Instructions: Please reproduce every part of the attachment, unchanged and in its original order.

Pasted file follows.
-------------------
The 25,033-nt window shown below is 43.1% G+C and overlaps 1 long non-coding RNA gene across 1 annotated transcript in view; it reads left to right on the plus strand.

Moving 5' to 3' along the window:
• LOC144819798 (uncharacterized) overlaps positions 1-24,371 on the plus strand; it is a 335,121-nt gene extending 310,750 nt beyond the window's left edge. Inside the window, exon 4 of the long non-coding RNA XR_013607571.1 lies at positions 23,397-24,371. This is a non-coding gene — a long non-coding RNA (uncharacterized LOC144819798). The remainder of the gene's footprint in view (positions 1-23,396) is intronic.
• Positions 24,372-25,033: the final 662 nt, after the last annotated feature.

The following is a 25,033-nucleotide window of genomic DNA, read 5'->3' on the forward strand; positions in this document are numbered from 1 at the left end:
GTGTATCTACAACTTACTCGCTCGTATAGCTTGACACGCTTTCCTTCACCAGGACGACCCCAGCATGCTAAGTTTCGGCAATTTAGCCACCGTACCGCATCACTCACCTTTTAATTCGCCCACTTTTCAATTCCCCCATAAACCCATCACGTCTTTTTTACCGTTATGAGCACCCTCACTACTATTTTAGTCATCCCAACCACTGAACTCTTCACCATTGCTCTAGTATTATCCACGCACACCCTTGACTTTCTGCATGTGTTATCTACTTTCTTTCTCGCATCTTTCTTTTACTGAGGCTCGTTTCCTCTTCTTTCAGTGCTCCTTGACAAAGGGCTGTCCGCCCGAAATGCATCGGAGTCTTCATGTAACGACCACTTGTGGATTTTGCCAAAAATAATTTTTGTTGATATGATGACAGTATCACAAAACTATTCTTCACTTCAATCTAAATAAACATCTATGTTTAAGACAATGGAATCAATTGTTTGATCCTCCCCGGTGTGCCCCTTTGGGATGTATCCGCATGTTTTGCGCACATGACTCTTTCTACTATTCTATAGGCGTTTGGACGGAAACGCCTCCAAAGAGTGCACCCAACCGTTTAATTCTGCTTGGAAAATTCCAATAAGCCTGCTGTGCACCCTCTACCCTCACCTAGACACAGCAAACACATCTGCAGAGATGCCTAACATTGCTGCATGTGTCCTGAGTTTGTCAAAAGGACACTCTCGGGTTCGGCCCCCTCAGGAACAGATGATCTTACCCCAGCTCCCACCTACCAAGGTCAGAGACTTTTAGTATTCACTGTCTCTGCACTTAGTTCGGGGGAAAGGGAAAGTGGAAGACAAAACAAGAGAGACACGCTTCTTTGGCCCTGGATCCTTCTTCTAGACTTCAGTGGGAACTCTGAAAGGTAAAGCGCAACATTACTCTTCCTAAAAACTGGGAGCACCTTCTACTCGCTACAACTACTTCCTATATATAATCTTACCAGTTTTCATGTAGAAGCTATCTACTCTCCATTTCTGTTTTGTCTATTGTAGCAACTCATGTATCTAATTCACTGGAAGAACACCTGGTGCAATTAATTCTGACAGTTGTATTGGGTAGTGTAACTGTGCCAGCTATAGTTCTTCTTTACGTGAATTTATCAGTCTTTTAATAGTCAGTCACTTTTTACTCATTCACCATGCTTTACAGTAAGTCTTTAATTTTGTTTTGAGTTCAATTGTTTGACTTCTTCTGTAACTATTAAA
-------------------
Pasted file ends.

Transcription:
The 25,033-nt window shown below is 43.1% G+C and overlaps 1 long non-coding RNA gene across 1 annotated transcript in view; it reads left to right on the plus strand.

Moving 5' to 3' along the window:
• LOC144819798 (uncharacterized) overlaps positions 1-24,371 on the plus strand; it is a 335,121-nt gene extending 310,750 nt beyond the window's left edge. Inside the window, exon 4 of the long non-coding RNA XR_013607571.1 lies at positions 23,397-24,371. This is a non-coding gene — a long non-coding RNA (uncharacterized LOC144819798). The remainder of the gene's footprint in view (positions 1-23,396) is intronic.
• Positions 24,372-25,033: the final 662 nt, after the last annotated feature.

The following is a 25,033-nucleotide window of genomic DNA, read 5'->3' on the forward strand; positions in this document are numbered from 1 at the left end:
GTGTATCTACAACTTACTCGCTCGTATAGCTTGACACGCTTTCCTTCACCAGGACGACCCCAGCATGCTAAGTTTCGGCAATTTAGCCACCGTACCGCATCACTCACCTTTTAATTCGCCCACTTTTCAATTCCCCCATAAACCCATCACGTCTTTTTTACCGTTATGAGCACCCTCACTACTATTTTAGTCATCCCAACCACTGAACTCTTCACCATTGCTCTAGTATTATCCACGCACACCCTTGACTTTCTGCATGTGTTATCTACTTTCTTTCTCGCATCTTTCTTTTACTGAGGCTCGTTTCCTCTTCTTTCAGTGCTCCTTGACAAAGGGCTGTCCGCCCGAAATGCATCGGAGTCTTCATGTAACGACCACTTGTGGATTTTGCCAAAAATAATTTTTGTTGATATGATGACAGTATCACAAAACTATTCTTCACTTCAATCTAAATAAACATCTATGTTTAAGACAATGGAATCAATTGTTTGATCCTCCCCGGTGTGCCCCTTTGGGATGTATCCGCATGTTTTGCGCACATGACTCTTTCTACTATTCTATAGGCGTTTGGACGGAAACGCCTCCAAAGAGTGCACCCAACCGTTTAATTCTGCTTGGAAAATTCCAATAAGCCTGCTGTGCACCCTCTACCCTCACCTAGACACAGCAAACACATCTGCAGAGATGCCTAACATTGCTGCATGTGTCCTGAGTTTGTCAAAAGGACACTCTCGGGTTCGGCCCCCTCAGGAACAGATGATCTTACCCCAGCTCCCACCTACCAAGGTCAGAGACTTTTAGTATTCACTGTCTCTGCACTTAGTTCGGGGGAAAGGGAAAGTGGAAGACAAAACAAGAGAGACACGCTTCTTTGGCCCTGGATCCTTCTTCTAGACTTCAGTGGGAACTCTGAAAGGTAAAGCGCAACATTACTCTTCCTAAAAACTGGGAGCACCTTCTACTCGCTACAACTACTTCCTATATATAATCTTACCAGTTTTCATGTAGAAGCTATCTACTCTCCATTTCTGTTTTGTCTATTGTAGCAACTCATGTATCTAATTCACTGGAAGAACACCTGGTGCAATTAATTCTGACAGTTGTATTGGGTAGTGTAACTGTGCCAGCTATAGTTCTTCTTTACGTGAATTTATCAGTCTTTTAATAGTCAGTCACTTTTTACTCATTCACCATGCTTTACAGTAAGTCTTTAATTTTGTTTTGAGTTCAATTGTTTGACTTCTTCTGTAACTATTAAA